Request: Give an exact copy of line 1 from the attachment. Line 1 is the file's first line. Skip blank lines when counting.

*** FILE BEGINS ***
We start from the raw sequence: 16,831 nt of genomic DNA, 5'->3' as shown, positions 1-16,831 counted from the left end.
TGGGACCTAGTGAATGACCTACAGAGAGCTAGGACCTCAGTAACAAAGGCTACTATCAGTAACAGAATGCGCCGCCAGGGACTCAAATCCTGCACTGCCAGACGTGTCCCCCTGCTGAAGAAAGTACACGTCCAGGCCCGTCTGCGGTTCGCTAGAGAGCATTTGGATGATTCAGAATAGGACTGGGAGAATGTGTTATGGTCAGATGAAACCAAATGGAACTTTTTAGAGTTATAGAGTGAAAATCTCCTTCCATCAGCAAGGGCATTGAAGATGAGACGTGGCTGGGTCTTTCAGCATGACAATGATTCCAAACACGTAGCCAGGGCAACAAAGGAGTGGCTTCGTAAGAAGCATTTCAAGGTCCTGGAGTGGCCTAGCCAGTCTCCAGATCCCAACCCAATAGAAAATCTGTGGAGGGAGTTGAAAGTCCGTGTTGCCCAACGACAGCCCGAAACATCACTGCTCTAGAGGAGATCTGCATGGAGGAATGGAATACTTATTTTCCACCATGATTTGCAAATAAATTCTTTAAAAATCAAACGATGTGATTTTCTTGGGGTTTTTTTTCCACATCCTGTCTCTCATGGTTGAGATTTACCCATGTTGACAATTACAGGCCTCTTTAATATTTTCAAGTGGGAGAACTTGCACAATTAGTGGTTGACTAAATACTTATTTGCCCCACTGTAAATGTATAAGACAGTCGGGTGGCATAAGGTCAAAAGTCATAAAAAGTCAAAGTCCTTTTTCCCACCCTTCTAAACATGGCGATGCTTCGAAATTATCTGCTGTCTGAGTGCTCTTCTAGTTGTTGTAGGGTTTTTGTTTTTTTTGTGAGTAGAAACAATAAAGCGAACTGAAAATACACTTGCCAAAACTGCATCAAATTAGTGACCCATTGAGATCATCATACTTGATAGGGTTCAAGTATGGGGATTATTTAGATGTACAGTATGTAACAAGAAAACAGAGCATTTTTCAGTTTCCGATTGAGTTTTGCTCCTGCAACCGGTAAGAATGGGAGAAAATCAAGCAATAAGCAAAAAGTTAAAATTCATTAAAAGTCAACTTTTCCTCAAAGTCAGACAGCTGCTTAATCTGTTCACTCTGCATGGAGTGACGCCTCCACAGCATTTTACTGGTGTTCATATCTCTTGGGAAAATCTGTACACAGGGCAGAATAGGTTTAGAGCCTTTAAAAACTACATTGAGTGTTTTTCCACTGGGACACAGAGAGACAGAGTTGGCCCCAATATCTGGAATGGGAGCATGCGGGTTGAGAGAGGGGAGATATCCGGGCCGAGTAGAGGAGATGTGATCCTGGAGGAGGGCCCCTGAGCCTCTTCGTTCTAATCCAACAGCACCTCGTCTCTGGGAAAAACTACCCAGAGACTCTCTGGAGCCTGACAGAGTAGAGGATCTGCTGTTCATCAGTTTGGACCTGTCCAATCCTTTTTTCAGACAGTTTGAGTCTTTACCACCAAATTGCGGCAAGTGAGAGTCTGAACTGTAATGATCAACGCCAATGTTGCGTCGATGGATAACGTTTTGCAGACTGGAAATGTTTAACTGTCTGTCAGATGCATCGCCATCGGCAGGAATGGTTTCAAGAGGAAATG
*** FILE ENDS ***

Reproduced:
We start from the raw sequence: 16,831 nt of genomic DNA, 5'->3' as shown, positions 1-16,831 counted from the left end.